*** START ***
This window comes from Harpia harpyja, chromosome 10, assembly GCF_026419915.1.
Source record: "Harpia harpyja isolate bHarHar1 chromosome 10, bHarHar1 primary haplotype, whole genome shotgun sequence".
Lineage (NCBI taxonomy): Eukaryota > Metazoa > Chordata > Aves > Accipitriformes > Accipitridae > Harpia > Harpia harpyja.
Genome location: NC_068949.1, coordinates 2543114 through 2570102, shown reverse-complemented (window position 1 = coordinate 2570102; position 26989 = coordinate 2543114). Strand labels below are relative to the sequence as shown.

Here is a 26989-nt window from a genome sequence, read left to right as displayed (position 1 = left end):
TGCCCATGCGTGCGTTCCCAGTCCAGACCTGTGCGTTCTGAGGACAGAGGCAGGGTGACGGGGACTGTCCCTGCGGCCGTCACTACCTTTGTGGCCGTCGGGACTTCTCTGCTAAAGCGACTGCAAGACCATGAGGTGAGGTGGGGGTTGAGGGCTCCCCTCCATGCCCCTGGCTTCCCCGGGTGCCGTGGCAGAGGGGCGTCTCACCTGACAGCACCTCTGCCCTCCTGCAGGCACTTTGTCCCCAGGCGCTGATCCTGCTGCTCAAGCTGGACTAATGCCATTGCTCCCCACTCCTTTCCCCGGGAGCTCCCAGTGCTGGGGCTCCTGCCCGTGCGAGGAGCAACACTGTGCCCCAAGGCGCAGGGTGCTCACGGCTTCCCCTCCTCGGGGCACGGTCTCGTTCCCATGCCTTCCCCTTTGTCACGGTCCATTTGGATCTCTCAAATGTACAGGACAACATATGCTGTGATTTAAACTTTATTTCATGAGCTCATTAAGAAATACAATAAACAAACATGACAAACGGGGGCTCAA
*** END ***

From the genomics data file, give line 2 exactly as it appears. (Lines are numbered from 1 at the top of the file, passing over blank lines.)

Source record: "Harpia harpyja isolate bHarHar1 chromosome 10, bHarHar1 primary haplotype, whole genome shotgun sequence".